By Derrick Jean-Baptiste
Shin Godzilla is a 2016 Japanese kaiju film featuring Godzilla and produced by Toho and Cine Bazar. Shin Godzilla is also perhaps one the best Godzilla movies out there.
For those unaware, this was directed by Hideki Anno, the man behind Evangelion, and it really shows. This was actually what got me to watch it, and I was thoroughly satisfied. It also features a great soundtrack by Shiro Sagisu, who scores Evangelion (among other series' like Bleach, Berserk, and Attack On Titan).
The movie is like no other Godzilla movie I had seen. It's very dialogue heavy, political and the parts with Godzilla, while fascinating and entertaining, are very strange. Godzilla is basically a huge indestructible obelisk that slowly kills and destroys what's around it, barely reacting and unflinching in its march.
Godzilla didn't even act like Godzilla. He felt so foreign and unnatural to the world he was in and that made him even more chilling to experience. They reused old and dated sound effects for Godzilla that added to this unnatural, uneasy feeling element of the monster doesn't belong here. Everything about Godzilla felt so out of place. I loved this movie. Godzilla was the slow march of death. An incurable disease. You can't stop it and you know it's coming.
With that all being said, the main points of the movie being the commentary on slow-moving Japanese politics, their hesitation of military force, and a look at how modern Japan may react to use of Nuclear weapons in the present day. These main points are a little muddled for western audiences as even if you do understand what they are getting at, it's hard not to get impatient during this movie (which is also sort of the point).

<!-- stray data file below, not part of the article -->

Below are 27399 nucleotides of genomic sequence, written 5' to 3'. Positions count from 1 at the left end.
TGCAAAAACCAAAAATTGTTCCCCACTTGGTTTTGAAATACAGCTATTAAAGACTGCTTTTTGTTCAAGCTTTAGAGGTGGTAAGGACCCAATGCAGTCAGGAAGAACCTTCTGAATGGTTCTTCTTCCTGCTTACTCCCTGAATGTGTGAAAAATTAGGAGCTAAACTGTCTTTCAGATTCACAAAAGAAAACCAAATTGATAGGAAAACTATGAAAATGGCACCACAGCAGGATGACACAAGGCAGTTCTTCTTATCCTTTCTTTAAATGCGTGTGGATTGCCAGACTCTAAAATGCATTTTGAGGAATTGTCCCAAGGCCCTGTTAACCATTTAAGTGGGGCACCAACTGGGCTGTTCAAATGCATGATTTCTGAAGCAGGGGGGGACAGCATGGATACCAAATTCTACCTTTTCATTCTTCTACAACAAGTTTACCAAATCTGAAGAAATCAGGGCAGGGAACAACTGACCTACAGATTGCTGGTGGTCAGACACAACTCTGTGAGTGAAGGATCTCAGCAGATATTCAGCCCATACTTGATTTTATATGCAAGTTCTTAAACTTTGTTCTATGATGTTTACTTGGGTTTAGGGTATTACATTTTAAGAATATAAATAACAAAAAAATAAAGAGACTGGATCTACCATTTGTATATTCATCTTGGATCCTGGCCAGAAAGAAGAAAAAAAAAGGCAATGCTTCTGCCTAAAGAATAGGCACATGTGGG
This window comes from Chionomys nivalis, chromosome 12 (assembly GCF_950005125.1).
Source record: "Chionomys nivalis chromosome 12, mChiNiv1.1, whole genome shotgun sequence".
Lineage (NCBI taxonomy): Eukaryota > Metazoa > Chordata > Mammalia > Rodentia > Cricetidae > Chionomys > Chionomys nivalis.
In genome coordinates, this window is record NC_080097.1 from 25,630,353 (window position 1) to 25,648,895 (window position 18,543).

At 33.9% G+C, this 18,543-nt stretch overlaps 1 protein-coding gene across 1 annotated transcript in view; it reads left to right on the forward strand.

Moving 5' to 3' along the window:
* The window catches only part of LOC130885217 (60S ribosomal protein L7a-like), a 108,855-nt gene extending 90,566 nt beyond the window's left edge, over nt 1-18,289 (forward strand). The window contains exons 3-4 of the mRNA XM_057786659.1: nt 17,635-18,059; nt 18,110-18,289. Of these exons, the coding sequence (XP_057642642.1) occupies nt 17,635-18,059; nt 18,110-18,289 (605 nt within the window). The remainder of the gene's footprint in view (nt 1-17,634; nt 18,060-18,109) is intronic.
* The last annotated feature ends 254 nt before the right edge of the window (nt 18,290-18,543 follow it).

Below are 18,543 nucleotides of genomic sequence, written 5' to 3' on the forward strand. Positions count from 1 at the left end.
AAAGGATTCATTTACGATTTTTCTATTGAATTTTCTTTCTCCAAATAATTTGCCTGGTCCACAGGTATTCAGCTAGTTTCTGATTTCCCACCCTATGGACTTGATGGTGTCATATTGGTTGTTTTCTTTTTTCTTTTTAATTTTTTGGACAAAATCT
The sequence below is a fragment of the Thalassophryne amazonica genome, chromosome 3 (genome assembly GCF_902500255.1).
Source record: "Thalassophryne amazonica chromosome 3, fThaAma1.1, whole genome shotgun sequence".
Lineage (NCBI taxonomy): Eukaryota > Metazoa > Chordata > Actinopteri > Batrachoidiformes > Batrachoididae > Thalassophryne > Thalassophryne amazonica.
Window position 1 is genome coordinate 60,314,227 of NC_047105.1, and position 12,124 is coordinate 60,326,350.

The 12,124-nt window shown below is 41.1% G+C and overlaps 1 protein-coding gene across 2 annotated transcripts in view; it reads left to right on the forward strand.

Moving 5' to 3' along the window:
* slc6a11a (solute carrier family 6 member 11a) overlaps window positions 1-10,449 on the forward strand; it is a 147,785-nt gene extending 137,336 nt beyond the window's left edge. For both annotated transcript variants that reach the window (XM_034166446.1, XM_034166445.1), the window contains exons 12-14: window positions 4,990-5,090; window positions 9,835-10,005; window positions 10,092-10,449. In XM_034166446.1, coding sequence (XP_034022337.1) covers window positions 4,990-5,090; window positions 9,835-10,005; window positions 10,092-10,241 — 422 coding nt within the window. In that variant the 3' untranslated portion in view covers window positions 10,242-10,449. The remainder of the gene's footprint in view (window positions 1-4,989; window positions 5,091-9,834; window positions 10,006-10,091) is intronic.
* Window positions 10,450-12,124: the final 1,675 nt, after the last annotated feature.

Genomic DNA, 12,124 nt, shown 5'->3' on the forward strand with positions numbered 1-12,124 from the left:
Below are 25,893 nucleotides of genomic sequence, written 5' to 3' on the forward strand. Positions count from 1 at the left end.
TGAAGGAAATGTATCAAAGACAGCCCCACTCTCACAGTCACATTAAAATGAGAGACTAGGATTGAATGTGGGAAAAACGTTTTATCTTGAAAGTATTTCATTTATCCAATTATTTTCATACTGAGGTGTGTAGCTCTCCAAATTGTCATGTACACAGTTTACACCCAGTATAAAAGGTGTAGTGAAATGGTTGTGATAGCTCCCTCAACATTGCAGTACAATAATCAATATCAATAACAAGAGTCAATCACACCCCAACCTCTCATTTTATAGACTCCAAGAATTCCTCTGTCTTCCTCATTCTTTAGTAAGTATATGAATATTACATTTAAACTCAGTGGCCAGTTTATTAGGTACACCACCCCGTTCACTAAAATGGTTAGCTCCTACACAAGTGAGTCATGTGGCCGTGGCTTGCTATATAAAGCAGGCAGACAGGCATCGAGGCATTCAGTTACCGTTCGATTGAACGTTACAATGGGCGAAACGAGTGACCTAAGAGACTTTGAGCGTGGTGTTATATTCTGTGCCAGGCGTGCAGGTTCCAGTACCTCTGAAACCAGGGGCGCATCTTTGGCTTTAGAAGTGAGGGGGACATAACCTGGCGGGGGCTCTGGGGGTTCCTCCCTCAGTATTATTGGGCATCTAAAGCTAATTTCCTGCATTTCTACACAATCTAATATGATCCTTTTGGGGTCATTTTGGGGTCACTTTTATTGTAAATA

With Anno's directing style, you get a lot of quick cuts and shots that last only a few frames. Anyone who has watched an anime, especially Evangelion, will be familiar with it but surprised to see how differently that style translates to film. Anno pulled it off though, because that kinetic style makes it easier to keep interest.
The scenes with Godzilla itself show that Anno could absolutely make full-on action Kaiju movie, and it would be amazing. The scene where Godzilla first uses his atomic breath was actually terrifying, and so well done. If he had made that movie instead, then I have no doubt that everyone would have loved it. But he clearly had a vision for the movie, which was to bring it back to its roots with commentary on Japanese issues, and in that regard, I assume he succeeded.
As for whether or not people will enjoy this movie, it's really a tough sell for anyone who isn't a fan of Godzilla, Anno. It was a fun watch for me, boring for others. I recommend it to general movie fans though, especially if you are interested in seeing a directorial style, unlike anything that has come out of Hollywood.
So before you go next month to watch Godzilla be crowned King of the Monsters don’t forget to check out the monstrous Shin Godzilla.
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